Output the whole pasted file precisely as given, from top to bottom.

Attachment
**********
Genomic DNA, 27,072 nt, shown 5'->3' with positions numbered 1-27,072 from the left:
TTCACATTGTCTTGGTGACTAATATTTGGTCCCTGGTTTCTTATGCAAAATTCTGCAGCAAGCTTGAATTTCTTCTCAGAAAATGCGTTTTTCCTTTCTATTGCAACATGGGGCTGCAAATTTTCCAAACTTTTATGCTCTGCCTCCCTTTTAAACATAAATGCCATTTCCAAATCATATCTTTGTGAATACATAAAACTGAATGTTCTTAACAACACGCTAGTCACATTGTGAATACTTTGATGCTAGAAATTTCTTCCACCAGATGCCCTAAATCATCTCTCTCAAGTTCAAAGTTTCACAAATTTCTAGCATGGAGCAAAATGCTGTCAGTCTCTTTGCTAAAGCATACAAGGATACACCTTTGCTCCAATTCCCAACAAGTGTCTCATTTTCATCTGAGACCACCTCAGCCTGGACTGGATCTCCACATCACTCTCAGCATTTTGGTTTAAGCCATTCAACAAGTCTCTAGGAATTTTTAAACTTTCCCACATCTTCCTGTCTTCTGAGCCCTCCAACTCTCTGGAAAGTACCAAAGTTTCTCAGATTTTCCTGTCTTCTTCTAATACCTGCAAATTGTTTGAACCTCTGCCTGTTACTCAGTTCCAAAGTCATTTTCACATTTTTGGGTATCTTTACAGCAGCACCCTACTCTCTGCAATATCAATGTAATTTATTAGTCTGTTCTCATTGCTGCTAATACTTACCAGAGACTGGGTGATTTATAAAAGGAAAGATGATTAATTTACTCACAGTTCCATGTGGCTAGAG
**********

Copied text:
Genomic DNA, 27,072 nt, shown 5'->3' with positions numbered 1-27,072 from the left:
TTCACATTGTCTTGGTGACTAATATTTGGTCCCTGGTTTCTTATGCAAAATTCTGCAGCAAGCTTGAATTTCTTCTCAGAAAATGCGTTTTTCCTTTCTATTGCAACATGGGGCTGCAAATTTTCCAAACTTTTATGCTCTGCCTCCCTTTTAAACATAAATGCCATTTCCAAATCATATCTTTGTGAATACATAAAACTGAATGTTCTTAACAACACGCTAGTCACATTGTGAATACTTTGATGCTAGAAATTTCTTCCACCAGATGCCCTAAATCATCTCTCTCAAGTTCAAAGTTTCACAAATTTCTAGCATGGAGCAAAATGCTGTCAGTCTCTTTGCTAAAGCATACAAGGATACACCTTTGCTCCAATTCCCAACAAGTGTCTCATTTTCATCTGAGACCACCTCAGCCTGGACTGGATCTCCACATCACTCTCAGCATTTTGGTTTAAGCCATTCAACAAGTCTCTAGGAATTTTTAAACTTTCCCACATCTTCCTGTCTTCTGAGCCCTCCAACTCTCTGGAAAGTACCAAAGTTTCTCAGATTTTCCTGTCTTCTTCTAATACCTGCAAATTGTTTGAACCTCTGCCTGTTACTCAGTTCCAAAGTCATTTTCACATTTTTGGGTATCTTTACAGCAGCACCCTACTCTCTGCAATATCAATGTAATTTATTAGTCTGTTCTCATTGCTGCTAATACTTACCAGAGACTGGGTGATTTATAAAAGGAAAGATGATTAATTTACTCACAGTTCCATGTGGCTAGAG